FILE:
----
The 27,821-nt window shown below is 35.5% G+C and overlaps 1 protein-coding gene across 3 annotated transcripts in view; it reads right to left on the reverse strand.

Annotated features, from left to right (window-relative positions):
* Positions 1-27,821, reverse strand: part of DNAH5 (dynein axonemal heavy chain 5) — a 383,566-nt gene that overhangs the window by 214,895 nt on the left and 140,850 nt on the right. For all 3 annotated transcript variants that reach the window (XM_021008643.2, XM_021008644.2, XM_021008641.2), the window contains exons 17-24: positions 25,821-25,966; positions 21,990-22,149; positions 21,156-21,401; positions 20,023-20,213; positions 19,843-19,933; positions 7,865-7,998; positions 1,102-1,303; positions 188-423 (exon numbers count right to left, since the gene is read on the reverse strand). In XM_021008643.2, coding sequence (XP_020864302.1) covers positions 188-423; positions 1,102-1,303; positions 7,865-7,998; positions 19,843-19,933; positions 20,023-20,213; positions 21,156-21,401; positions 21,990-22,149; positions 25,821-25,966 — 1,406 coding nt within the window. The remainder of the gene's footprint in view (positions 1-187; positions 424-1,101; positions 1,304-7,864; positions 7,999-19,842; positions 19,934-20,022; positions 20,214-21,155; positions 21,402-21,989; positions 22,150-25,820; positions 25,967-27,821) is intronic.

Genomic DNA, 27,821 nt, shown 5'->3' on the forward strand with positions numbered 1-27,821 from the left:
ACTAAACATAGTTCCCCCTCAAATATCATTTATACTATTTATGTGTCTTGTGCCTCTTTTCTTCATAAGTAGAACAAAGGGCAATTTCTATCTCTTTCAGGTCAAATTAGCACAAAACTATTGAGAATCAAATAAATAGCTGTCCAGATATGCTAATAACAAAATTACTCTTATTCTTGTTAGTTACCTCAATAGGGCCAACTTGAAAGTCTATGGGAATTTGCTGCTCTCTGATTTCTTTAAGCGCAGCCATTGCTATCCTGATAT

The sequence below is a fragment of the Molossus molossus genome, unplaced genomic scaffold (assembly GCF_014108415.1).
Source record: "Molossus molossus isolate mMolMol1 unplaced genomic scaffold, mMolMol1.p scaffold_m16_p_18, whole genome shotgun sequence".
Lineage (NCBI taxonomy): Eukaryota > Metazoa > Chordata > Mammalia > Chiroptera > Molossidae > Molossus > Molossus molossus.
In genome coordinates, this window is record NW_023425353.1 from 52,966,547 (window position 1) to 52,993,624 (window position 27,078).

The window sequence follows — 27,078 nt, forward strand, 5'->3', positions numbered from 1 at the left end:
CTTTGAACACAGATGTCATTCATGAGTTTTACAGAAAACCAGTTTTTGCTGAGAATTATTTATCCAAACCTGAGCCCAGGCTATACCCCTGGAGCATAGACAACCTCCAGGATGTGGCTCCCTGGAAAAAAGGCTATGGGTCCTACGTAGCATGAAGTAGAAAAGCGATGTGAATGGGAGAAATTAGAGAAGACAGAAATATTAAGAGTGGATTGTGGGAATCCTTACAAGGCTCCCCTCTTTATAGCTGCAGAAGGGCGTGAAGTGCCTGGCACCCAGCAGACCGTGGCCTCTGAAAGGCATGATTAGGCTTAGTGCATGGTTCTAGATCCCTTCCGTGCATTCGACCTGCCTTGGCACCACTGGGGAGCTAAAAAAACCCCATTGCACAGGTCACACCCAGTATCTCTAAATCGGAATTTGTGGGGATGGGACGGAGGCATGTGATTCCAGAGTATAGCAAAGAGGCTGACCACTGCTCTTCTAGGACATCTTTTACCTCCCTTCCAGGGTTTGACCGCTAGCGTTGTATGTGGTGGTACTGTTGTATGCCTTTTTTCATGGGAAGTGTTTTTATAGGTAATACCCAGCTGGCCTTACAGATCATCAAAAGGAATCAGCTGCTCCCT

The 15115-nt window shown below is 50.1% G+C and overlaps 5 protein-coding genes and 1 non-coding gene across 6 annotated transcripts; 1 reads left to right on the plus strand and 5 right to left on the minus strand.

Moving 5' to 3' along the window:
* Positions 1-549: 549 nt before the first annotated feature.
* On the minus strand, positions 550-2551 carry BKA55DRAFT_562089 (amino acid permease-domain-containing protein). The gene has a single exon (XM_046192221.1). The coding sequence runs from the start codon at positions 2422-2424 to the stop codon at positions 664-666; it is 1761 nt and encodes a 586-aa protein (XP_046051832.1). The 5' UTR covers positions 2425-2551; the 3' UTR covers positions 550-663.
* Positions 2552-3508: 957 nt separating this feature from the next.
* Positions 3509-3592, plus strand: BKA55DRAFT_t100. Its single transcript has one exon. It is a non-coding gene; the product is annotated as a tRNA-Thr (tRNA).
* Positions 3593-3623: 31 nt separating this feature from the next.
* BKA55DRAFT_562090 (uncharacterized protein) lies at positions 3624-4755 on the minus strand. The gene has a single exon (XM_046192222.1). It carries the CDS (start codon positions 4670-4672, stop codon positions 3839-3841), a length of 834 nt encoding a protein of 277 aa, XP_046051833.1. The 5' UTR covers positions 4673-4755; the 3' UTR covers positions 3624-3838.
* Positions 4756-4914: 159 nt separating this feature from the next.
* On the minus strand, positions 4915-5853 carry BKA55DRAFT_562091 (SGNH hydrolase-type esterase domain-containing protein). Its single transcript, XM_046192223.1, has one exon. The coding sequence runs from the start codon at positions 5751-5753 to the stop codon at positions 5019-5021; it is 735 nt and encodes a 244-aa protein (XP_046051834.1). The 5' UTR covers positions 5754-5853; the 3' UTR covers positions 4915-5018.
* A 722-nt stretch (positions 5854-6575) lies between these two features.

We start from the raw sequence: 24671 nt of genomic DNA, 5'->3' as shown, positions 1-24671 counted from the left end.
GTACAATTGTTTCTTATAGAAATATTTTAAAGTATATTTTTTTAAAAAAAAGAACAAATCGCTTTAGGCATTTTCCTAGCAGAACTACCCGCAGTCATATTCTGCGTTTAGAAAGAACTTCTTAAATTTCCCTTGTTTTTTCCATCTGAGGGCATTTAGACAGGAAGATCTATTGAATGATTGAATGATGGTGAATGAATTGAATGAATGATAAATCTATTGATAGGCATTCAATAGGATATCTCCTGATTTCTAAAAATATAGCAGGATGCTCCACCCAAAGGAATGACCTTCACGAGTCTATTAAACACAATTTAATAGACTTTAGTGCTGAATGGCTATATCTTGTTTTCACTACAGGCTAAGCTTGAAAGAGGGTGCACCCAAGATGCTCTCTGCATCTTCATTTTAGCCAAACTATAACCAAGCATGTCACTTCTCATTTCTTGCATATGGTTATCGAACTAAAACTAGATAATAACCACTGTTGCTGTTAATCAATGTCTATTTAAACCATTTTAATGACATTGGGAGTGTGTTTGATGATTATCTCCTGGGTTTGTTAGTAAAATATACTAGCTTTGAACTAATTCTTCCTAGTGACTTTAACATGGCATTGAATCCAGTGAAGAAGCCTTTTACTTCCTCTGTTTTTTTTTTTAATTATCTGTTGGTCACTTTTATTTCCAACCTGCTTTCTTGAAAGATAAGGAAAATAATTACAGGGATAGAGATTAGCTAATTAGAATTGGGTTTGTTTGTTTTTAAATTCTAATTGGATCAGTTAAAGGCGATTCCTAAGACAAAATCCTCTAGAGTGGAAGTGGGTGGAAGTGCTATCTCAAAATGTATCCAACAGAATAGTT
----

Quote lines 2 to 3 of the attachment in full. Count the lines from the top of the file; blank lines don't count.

Annotated features, from left to right (window-relative positions):
* Positions 1-27,821, reverse strand: part of DNAH5 (dynein axonemal heavy chain 5) — a 383,566-nt gene that overhangs the window by 214,895 nt on the left and 140,850 nt on the right. For all 3 annotated transcript variants that reach the window (XM_021008643.2, XM_021008644.2, XM_021008641.2), the window contains exons 17-24: positions 25,821-25,966; positions 21,990-22,149; positions 21,156-21,401; positions 20,023-20,213; positions 19,843-19,933; positions 7,865-7,998; positions 1,102-1,303; positions 188-423 (exon numbers count right to left, since the gene is read on the reverse strand). In XM_021008643.2, coding sequence (XP_020864302.1) covers positions 188-423; positions 1,102-1,303; positions 7,865-7,998; positions 19,843-19,933; positions 20,023-20,213; positions 21,156-21,401; positions 21,990-22,149; positions 25,821-25,966 — 1,406 coding nt within the window. The remainder of the gene's footprint in view (positions 1-187; positions 424-1,101; positions 1,304-7,864; positions 7,999-19,842; positions 19,934-20,022; positions 20,214-21,155; positions 21,402-21,989; positions 22,150-25,820; positions 25,967-27,821) is intronic.